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Susannah Millonzi

Uncle Romeo Vanya Juliet

September 30, 2018

Previous experiments from this adventurous theater group helmed by artistic director Eric Tucker include two versions of Twelfth Night performed in repertory, Hamlet and Saint Joan performed with casts of only four actors, and an updated Pygmalion which was double cast in its smaller roles. In "Uncle Romeo Vanya Juliet," Tucker has tried something new: a mashup of both Anton Chekhov’s "Uncle Vanya" and Williams Shakespeare’s "Romeo and Juliet," with scenes from the two alternating. The result is not confusing, but irritating and irrelevant, with neither play gaining from the combination. The advertisement for this show reads “5 actors, 2 plays, 1 performance,” but to what point? [more]

Peter Pan (Bedlam)

November 25, 2017

Such changes as Captain Hook being a woman or Tinker Bell speaking French are neither explained nor meaningful, while some of the doubling simply makes the play hard to follow as the characters are not listed in the programs which are given out after the performance. A voice-over which appears to read stage directions from the original is both intrusive and inconsistent: why some characters but not others? There is a dark psychological story hidden in Barrie’s tale of a boy who refuses to grow up but this isn’t it. Whereas the original play is joyful, Bedlam’s Peter Pan is a glum affair in which no one seems to be having a very good time. Where is the Bedlam which brought such purposeful insight and visual dazzle to its previous work? The actors, mostly playing children, try hard but fail to bring the work to life. [more]

Dead Dog Park

March 3, 2016

At the onset of the production, each cast member is introduced by walking onto stage one by one. Starring intently out into the audience, there is a general sense of unrest to be found behind the eyes of each performer. The house lights of the theater are still on, and the piercing gazes coming from the actors scattered across the stage immediately destroys any notion of a fourth wall. The fourth wall, the theatrical device that the audience can usually hide safely behind, is taken away from the audience before the production even begins. There is no question: from the time the very first actor takes the stage, it is established that the audience is just as responsible for the events of Barry Malawer’s "Dead Dog Park" as any one of the fictional characters in the story [more]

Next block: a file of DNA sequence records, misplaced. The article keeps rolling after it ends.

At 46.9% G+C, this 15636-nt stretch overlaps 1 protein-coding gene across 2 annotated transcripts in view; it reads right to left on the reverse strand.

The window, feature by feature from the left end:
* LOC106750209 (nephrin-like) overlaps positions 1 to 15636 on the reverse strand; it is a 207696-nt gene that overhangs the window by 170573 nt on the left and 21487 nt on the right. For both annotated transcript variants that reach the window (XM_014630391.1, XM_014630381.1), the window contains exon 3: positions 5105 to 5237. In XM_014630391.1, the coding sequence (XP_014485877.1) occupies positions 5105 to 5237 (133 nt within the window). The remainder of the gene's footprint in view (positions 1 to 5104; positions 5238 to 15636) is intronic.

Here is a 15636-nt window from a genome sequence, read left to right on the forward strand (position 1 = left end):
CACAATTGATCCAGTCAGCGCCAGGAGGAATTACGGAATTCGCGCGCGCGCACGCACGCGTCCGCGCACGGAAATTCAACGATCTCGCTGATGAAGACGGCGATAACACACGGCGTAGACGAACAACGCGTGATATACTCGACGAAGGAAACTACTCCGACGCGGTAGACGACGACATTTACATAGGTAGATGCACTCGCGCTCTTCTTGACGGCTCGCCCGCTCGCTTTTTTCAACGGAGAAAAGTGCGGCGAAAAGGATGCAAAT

New York Animals

December 8, 2015

The new musical is similar to Sater’s "Spring Awakening" in that it takes a group of people in a specific historic time and place (here New York, circa 1995) and adds music between the scenes which is in a different style from the play. It also resembles Bacharach’s "Promises Promises" in depicting a series of New York types at work and play. While the Bacharach/Sater score is sumptuously sung by an on-stage band of five led by impressive lead vocalist Jo Lampert, Sater’s book in which we meet various Manhattan denizens whose lives intersect in the course of one day feels dated in that we have met these people before and the problems of the characters seem trivial compared to the problems of today. [more]

Twelfth Night, or What You Will

April 8, 2015

Since Bedlam theatre company arrives on the radar in 2013, theatergoers have left their performances as devoted fans. Beginning with acclaimed productions of "Hamlet" and "Saint Joan" in the fall of 2013 and an extended run in the spring of 2014 with casts of only four actors, they returned last fall with a delightfully faithful and inventive stage adaptation of Jane Austen’s "Sense and Sensibility." The same four actors who appeared in Bedlam’s "Hamlet" and "Saint Joan" are back (along with Susannah Millonzi) in two alternate versions of the same Shakespeare comedy, one titled "Twelfth Night" and the other, "What You Will." Minimalist and clever to the nth degree, the "Twelfth Night" performance under review brought the audience to its feet at the end of the two (ingenious and intermission-less) hours. [more]